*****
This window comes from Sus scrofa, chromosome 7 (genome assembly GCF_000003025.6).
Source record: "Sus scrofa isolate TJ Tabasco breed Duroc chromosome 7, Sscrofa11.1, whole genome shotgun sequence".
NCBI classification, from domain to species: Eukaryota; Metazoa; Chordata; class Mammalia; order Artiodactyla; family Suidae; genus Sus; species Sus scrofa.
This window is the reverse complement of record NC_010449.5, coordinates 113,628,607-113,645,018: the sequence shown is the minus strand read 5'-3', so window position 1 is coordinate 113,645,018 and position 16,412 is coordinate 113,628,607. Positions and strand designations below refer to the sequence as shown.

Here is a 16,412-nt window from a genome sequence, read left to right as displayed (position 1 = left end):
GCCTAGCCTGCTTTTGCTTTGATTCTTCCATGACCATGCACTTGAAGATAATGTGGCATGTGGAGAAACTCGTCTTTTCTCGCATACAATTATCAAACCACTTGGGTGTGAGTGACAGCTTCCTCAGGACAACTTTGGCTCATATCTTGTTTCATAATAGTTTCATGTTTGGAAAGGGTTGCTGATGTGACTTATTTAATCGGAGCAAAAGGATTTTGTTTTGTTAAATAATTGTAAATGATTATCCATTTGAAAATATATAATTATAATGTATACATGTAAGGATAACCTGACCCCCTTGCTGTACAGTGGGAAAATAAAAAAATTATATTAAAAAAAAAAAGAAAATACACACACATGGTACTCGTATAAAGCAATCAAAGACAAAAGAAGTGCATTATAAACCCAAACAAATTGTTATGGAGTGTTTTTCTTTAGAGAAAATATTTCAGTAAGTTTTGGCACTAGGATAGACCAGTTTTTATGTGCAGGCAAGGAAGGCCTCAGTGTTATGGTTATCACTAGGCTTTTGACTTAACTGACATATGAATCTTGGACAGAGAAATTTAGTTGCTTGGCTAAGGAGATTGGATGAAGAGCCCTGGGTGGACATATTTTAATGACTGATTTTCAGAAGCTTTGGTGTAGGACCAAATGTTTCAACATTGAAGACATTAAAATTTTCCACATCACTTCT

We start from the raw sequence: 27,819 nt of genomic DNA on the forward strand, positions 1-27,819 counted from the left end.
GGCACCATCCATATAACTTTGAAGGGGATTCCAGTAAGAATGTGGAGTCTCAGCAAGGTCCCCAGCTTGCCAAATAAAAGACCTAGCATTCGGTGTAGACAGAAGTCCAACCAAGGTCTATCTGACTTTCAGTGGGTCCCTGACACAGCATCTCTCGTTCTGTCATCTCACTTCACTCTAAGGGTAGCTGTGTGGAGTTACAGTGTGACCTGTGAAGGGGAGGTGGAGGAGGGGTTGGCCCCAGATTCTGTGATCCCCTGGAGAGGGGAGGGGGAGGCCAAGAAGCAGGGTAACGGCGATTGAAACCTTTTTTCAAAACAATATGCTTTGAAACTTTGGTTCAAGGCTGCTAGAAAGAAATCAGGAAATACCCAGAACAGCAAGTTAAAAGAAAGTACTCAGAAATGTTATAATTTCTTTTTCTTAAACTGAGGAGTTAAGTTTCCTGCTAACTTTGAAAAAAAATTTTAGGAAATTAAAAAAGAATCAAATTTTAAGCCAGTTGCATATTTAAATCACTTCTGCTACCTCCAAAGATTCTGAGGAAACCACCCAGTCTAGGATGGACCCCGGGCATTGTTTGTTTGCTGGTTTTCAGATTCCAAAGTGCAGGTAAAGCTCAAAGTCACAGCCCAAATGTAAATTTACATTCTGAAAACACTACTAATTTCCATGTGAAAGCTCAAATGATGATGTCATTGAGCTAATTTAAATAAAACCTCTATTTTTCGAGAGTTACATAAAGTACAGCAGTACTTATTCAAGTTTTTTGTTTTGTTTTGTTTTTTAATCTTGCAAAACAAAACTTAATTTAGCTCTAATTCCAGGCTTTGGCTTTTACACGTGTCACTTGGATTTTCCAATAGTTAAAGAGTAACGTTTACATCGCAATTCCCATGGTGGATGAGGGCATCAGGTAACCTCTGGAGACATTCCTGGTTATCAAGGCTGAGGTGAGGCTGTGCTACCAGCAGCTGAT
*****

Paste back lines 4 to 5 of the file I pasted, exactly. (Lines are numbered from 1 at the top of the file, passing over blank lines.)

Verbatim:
This window is the reverse complement of record NC_010449.5, coordinates 113,628,607-113,645,018: the sequence shown is the minus strand read 5'-3', so window position 1 is coordinate 113,645,018 and position 16,412 is coordinate 113,628,607. Positions and strand designations below refer to the sequence as shown.

Here is a 16,412-nt window from a genome sequence, read left to right as displayed (position 1 = left end):